Remembering a Lighthouse and Why I Am a Tiny Part of the Milky Way

From the most comprehensive publication on Eigenheer’s work to date: 'A Lifelong Search Along the Lines'<br />

From the most comprehensive publication on Eigenheer’s work to date: 'A Lifelong Search Along the Lines'

by Nadine Wietlisbach
(b 1982) develops exhibitions, publications and other mediating and discursive formats in the fields of photography and art. She has been director of the Fotomuseum Winterthur since January 2018. She has worked for various institutions in Switzerland, South Africa, and the USA, among others the Museum of Contemporary Photography in Chicago. Further, she was awarded the Swiss Art Award for her curatorial and critical work and founded the independent art space sic! Raum für Kunst in Lucerne.

There are, in every curatorial life – and I count this as one of the great privileges of working in the field – encounters that shape you, that cause you to doubt yourself and above all to reflect on your own ways of working. Marianne Eigenheer is one of those encounters for me. I am writing in the present tense because her influence continues and has indelibly impacted my curatorial biography.

We first got to know each other through a lively email exchange when a short message with recent work from Marianne landed in my inbox sometime in 2010. I knew the name (she had been a very active figure in the Lucerne art scene of the 1970s and ‘80s), but was convinced she lived abroad. We later met in Basel, where I was immediately captivated by her energy, intellectual acuity and sense of humour. Right away, it was clear that the Sälistrasse space occupied by sic! Raum für Kunst at the time was a perfect fit for her drawing and painting experiments. Best of all, Marianne was all in on the idea of doing an exhibition with us. It was she who showed me what trust can look like in a curatorial relationship, how it can grow and evolve in moments of disagreement and friction, while always working, agilely, toward the same goal. Trust is what makes experimentation possible. Unpredictable outcomes need space and time to play out.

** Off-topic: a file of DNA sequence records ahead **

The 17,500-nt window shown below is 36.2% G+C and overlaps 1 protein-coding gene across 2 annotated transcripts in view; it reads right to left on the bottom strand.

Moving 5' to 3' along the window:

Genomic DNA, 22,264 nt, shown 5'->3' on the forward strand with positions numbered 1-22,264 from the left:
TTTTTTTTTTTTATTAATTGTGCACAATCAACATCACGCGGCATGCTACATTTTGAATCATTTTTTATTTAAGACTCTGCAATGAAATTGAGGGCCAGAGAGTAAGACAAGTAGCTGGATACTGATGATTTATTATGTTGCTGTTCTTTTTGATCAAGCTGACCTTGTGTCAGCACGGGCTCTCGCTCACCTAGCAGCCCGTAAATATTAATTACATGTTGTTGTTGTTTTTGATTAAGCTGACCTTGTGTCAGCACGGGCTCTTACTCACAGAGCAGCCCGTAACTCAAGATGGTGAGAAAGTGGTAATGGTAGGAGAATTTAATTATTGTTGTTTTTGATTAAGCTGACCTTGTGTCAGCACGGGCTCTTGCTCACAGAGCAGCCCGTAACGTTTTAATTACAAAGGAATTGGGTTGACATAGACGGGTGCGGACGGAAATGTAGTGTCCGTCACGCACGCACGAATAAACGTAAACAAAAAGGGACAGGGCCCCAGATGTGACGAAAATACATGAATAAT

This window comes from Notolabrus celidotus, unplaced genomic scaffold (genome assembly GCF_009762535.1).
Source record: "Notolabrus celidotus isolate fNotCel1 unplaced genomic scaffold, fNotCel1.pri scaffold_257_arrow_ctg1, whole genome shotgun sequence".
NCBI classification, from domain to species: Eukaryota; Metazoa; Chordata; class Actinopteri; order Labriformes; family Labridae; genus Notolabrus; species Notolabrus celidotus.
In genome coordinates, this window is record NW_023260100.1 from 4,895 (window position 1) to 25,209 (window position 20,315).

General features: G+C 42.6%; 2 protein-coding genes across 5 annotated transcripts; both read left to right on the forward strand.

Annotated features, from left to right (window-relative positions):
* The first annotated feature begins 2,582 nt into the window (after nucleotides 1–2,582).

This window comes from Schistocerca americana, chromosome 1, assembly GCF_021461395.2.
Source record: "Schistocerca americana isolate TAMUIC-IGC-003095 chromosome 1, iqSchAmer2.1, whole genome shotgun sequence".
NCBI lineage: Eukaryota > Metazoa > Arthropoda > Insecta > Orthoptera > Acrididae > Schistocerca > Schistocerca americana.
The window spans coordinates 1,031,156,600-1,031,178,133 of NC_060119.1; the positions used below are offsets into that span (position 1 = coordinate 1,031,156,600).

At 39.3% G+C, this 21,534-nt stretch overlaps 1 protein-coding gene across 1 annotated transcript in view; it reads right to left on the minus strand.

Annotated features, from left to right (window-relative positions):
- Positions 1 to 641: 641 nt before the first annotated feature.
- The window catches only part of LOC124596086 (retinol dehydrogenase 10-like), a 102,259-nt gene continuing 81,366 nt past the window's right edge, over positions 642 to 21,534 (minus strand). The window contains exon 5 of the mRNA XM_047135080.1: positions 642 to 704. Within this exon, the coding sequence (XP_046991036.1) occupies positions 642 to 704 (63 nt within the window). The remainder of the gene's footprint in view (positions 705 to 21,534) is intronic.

Marianne Eigenheer
Untitled, Undated
223 x 150 cm
Mixed media
Marianne Eigenheer
Lady Jane im Schnee, 1975
Mixed media
220 x 150 cm

All this is probably why the text I wrote for Marianne’s 2012 exhibition at sic! Raum für Kunst, titled Les guédés dansent toujours, points to significant dynamism in the development process:

“Upwards and outwards they break, bursting from their forms to hang across the surface. Mean and delicate, solemnly ironic-seeming, they take their place on the wall. Insistent as these signs appear, whatever proximity to the viewer they seek, there remains something perplexing, enigmatic about them. There is no right word to describe these paintings, as ‘sign’ clearly falls short. A sign presupposes that something is signified. This reference to a certain aspect of reality – an aspect that is abstracted to a sign and thus transposed to the realm of generality – does not suffice to describe Marianne Eigenheer’s works …
The dynamism of their arrangement on two opposing walls sets the space in motion, causes it to vibrate as though the images themselves had chosen precisely this room in which to temporarily manifest themselves. Contemplating Eigenheer’s Les guédés dansent toujours, one can hardly help but view the signs as animated in their own right, as having assumed a life of their own. There is an immediacy to the way these works are made, they arise out of the moment and are hung on the wall as an all-encompassing expression of an instance, as a reflection of an inner state. In that respect, it seems only fitting to ascribe a secret identity to Eigenheer’s pictorial signs; though in fact ‘created’ under the artist’s skin, made somewhere between her foot, heart, belly and head, they are pure expression, autonomous phenomena.”1